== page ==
The application of IV conscious sedation in dental practice: its recognition assessment and management

As dental professionals, there must be many a time when we review our current or ongoing cases within our practice only to find that Mr Bloggs – such a pleasant and enthusiastic patient for whom there was apparently no financial restraint on his treatment plan – never actually carried his treatment.

Hundreds of GDPs unwittingly let patients leave their

practices with uninformed consent because management of their fears or phobias has been glossed over. So many of us believe we can ‘talk’ our patients round and often subject them to a gruelling experience of which we are sometimes

blissfully ignorant.

Here, we take a look at using IV conscious sedation and how it could benefit the practice as well as the phobic or

anxious patient.


To alleviate the general apprehensions which many GDPs have about using IV conscious sedation in general practice, and to explain the recognition assessment and management of those patients who require sedation.


To explain the efficacy of using a trained dental sedationist over and above a general anaesthetist, or attempting to become operator-sedationists in their own practices.

Expected standards

In the GDC’s 2001 guidance document for dentists, Maintaining Standards, it outlines expectations regarding

professional and personal conduct. Under the heading, Duty and Expectations, it reads:

‘4.8: Dentists have a duty to provide and patients a right to expect adequate and appropriate pain and anxiety control. Pharmacological methods of pain and anxiety control include local anaesthesia and conscious sedation techniques. The

provision of pain and anxiety control carries responsibilities and a dentist who undertakes treatment on a patient without ensuring that conditions are met is liable to a charge of serious professional misconduct.’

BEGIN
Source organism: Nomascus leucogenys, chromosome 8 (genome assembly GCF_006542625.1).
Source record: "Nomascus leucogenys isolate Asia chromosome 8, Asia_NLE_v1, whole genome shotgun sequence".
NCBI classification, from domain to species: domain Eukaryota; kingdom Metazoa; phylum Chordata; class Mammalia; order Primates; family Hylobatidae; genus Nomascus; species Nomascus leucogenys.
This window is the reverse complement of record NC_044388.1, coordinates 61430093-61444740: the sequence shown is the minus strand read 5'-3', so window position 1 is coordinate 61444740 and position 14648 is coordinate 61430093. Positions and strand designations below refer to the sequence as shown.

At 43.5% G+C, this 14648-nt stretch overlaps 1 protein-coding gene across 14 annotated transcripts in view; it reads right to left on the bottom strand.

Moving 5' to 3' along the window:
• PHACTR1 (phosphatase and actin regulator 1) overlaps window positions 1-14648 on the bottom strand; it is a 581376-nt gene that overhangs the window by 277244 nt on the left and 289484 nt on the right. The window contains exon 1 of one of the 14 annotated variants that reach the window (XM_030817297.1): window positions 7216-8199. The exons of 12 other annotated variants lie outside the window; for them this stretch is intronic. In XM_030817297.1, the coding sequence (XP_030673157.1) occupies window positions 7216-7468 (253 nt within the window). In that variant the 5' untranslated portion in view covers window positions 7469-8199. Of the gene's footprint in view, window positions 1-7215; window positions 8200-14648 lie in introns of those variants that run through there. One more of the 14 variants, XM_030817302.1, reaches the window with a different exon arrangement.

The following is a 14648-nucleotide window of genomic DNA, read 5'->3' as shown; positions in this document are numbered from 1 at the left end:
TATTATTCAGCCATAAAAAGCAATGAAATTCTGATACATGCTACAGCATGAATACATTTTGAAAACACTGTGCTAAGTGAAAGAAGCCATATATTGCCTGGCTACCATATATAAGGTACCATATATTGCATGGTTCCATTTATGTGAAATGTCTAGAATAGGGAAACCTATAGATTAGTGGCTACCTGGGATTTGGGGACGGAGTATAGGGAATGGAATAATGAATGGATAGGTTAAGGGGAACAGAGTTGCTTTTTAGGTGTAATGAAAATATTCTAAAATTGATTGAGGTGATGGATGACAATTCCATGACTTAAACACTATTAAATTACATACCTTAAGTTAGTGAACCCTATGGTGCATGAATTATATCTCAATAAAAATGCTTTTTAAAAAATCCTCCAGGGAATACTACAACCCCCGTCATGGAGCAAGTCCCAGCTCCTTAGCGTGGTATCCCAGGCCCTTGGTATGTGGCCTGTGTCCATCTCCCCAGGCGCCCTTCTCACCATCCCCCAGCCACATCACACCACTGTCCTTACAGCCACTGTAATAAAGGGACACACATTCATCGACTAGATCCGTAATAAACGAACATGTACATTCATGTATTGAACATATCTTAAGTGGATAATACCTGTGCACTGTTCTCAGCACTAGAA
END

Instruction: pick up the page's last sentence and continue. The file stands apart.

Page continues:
This proviso is often overlooked because it’s frequently not on the menu of the treatment-planning practitioner.

Basically if you don’t have a beer in the fridge, you don’t think to offer it to your guests. Under the Behavioural Management heading of the same document, it states:

‘4.9: In assessing the needs of an individual patient,

due regard should be given to all aspects of behavioural

management before deciding to prescribe or to proceed

with treatment.’

In this article, I will attempt to encourage practitioners to take a more thoughtful and sympathetic view of the

nervous/phobic patient and encourage the much wider and safer use of IV sedation in a setting outside of hospital


There is a clear guideline by the DoH, though I’m given to believe that sedation as a treatment option seems to have been excluded under the new contract. In part, this is explained by the paranoiac attitude towards sedation outside of the hospital environment, by bad publicity, and by not addressing the huge benefits IV sedation brings when in the hands of a specialist dental sedationist or

experienced operator-sedationist.

So, while there are clear guidelines on sedation, there is

little emphasis on it during under- and postgraduate training. We often attend CPD courses where the speaker shows us long, complicated treatments involving long, costly